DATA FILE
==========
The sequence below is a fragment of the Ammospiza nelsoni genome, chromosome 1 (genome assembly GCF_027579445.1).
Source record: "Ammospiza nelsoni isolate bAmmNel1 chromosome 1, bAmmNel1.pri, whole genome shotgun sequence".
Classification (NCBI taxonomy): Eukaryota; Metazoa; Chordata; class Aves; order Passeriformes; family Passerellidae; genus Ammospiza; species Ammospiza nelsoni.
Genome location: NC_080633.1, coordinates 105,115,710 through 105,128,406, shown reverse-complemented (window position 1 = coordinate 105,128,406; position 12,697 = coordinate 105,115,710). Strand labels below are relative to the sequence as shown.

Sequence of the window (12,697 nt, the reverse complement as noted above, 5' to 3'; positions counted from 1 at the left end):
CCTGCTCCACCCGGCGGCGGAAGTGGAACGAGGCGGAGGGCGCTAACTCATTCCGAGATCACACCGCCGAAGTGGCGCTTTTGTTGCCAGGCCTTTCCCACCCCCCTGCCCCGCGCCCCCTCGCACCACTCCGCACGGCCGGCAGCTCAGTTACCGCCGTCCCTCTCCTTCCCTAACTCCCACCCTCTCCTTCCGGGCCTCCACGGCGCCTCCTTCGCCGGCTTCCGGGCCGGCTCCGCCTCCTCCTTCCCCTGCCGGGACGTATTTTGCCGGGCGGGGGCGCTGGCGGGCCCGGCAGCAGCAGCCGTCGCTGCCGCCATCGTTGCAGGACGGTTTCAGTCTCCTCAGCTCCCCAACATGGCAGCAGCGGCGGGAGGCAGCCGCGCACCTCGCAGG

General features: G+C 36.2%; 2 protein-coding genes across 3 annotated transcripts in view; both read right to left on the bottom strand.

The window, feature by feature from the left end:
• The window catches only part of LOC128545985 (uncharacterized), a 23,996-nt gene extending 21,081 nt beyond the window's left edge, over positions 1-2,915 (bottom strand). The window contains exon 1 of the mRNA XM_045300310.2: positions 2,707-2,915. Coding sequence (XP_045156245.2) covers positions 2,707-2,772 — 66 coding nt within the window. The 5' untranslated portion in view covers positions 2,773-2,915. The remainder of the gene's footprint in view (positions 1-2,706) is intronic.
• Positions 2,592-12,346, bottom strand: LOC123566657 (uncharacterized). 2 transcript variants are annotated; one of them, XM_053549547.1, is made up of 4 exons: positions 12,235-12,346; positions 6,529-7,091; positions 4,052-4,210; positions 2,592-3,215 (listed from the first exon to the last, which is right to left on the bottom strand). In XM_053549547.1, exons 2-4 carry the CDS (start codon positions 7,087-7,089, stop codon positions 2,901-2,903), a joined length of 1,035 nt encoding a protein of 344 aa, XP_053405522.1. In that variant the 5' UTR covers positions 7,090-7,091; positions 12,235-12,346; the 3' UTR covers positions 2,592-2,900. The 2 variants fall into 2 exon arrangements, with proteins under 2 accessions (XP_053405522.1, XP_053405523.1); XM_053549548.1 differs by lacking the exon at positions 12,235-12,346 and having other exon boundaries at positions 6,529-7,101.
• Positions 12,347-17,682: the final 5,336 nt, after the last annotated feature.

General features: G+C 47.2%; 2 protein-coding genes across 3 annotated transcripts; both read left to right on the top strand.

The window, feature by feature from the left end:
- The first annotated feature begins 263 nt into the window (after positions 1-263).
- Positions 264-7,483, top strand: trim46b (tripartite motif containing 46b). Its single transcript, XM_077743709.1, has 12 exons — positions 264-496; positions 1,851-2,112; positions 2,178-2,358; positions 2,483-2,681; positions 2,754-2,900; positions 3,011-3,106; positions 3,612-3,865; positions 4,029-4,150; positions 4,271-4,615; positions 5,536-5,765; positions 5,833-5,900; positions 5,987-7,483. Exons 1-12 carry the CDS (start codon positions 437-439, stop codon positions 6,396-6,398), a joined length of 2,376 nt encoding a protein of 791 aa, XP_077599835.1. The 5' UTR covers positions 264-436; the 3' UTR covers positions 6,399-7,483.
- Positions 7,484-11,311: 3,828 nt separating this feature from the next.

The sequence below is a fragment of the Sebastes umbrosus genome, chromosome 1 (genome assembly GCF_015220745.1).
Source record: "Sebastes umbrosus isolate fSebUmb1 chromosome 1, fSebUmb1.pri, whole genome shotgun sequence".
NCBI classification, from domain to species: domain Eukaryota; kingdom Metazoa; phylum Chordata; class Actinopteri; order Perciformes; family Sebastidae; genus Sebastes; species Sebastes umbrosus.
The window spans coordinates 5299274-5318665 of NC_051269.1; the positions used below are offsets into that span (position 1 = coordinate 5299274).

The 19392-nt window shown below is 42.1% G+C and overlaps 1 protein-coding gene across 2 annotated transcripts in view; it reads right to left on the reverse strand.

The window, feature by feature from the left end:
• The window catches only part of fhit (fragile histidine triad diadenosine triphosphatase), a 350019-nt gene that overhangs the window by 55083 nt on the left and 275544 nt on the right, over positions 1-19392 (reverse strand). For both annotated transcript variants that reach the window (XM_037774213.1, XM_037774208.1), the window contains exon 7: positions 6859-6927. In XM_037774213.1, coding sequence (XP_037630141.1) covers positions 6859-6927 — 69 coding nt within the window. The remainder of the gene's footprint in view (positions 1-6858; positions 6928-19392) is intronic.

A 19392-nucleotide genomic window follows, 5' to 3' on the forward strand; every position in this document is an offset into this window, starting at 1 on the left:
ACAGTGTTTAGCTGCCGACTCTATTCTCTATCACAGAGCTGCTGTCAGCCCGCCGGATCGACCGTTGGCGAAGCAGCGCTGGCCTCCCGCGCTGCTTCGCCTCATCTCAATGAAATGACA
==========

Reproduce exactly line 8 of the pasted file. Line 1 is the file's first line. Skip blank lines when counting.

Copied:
The window, feature by feature from the left end: